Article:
A: Heat exhaustion usually occurs when you are sweating a lot and do not drink enough to replace the lost fluids. It generally develops when you are working or exercising in hot weather. Symptoms include sweating a lot, fatigue, weakness, headache, dizziness or nausea. Your skin feels cool, moist, pale or flushed. Heat exhaustion can sometimes lead to heat stroke, which requires medical treatment. Heat stroke happens when your body fails to regulate its own temperature and your body temperature continues to rise. You may stop sweating entirely if you have heat stroke. Symptoms of heat stroke include confusion, or unconsciousness, the skin is red, hot and dry even in the armpits.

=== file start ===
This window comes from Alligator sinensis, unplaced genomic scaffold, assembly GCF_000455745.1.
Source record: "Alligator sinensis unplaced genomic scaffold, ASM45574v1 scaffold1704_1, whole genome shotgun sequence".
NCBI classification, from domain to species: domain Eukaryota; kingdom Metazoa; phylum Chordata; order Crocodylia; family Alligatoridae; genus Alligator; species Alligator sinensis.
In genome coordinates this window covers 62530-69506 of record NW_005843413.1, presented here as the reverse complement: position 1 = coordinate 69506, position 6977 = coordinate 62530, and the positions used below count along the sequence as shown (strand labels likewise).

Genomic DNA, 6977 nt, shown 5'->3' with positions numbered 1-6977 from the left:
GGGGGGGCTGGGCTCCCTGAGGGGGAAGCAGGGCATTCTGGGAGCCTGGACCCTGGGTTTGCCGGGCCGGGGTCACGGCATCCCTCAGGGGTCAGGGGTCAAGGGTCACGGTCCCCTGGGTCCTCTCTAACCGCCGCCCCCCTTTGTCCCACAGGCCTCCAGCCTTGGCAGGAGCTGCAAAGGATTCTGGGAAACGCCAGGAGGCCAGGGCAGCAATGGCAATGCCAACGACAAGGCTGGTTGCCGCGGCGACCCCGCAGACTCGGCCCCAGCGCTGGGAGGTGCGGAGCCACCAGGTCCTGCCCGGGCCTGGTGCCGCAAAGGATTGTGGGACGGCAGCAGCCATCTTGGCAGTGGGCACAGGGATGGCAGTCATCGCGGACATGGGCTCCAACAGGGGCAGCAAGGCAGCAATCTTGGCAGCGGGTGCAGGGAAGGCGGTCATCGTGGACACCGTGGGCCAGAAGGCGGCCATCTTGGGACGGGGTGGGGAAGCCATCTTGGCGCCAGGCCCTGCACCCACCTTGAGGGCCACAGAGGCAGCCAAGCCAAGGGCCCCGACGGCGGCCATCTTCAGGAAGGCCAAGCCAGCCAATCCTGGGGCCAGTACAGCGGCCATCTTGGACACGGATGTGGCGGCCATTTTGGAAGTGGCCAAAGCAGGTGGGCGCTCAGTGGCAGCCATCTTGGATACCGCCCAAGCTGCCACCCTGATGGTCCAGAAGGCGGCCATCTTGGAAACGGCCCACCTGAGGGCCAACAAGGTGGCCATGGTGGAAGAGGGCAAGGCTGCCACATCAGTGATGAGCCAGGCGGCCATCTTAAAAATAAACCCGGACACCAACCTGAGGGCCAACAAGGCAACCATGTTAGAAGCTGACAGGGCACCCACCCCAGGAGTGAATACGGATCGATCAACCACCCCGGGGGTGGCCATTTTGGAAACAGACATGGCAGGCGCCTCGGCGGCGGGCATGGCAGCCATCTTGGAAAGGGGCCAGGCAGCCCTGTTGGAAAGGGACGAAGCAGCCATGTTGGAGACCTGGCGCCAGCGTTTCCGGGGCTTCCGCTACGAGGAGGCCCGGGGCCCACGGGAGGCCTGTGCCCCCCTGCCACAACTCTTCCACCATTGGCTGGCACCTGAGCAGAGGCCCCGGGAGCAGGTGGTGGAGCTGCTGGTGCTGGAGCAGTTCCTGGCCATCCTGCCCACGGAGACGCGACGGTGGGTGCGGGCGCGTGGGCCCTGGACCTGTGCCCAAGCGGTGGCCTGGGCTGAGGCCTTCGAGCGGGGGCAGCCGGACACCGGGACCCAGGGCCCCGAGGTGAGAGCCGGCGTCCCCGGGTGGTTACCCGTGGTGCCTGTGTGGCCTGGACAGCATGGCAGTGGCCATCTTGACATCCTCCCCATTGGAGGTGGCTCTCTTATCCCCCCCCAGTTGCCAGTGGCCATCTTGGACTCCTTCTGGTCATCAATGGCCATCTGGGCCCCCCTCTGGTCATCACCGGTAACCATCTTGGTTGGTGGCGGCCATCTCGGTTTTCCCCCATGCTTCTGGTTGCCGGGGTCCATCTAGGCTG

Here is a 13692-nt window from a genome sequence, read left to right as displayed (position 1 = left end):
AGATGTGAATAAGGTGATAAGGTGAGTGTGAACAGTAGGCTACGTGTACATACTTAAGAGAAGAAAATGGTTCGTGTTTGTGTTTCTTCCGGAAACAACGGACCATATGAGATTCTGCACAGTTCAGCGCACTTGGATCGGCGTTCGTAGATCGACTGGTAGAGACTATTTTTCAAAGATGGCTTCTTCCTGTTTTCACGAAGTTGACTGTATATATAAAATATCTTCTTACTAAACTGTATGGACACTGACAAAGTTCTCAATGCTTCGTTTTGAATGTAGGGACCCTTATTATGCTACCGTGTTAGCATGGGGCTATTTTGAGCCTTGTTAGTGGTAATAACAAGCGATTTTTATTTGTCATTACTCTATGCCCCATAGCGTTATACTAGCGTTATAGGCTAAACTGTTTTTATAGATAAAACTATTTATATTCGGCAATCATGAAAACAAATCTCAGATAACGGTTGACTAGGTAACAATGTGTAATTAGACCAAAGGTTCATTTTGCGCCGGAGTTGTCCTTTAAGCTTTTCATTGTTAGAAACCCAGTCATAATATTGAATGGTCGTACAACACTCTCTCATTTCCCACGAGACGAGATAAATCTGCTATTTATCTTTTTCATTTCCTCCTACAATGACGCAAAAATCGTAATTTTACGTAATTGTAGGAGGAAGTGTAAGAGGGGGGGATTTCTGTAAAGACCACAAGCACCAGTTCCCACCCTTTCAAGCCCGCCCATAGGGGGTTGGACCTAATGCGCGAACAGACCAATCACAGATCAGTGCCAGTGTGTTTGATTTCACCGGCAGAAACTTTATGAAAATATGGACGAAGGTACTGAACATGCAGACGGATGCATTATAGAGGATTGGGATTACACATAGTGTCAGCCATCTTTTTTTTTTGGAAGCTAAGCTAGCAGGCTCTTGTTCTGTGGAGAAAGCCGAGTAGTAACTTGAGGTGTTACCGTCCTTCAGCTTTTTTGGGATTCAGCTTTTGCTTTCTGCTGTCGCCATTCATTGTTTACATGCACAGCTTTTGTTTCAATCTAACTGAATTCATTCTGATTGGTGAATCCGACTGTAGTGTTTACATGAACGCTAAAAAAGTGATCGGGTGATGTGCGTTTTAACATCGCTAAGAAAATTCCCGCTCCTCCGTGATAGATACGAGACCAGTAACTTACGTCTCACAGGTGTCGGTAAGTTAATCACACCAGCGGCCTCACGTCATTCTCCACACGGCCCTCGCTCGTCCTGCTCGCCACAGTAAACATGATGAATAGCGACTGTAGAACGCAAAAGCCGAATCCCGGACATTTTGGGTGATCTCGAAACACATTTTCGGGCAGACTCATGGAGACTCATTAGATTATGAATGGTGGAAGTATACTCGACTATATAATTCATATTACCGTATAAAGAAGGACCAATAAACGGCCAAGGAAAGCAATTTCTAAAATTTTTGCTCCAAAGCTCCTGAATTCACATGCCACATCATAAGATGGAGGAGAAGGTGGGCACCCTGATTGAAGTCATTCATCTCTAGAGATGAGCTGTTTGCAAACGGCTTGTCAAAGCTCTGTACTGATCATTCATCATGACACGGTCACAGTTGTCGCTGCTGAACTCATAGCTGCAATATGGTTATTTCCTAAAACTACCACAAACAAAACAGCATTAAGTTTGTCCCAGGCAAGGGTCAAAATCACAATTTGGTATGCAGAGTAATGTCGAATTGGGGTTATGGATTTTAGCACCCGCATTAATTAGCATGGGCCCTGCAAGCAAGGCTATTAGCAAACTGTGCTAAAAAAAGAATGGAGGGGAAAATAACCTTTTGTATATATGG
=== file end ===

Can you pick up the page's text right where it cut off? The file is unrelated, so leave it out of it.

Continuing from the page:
- Drink 8-10 glasses of water per day, drink even more if you are working or exercising in hot weather
- Avoid strenuous physical activity outdoors during the hottest part of the day
- Wear light colored clothing, loose-fitting and a hat with a brim to reflect the sun
- Avoid sudden changes of temperature
We all enjoy the summer weather and the outdoor activities it brings, but with the heat comes real possibilities of health issues as shown above.
Information provided by William (Bill) Chase, MD, UnityPoint Clinic, 285-3200.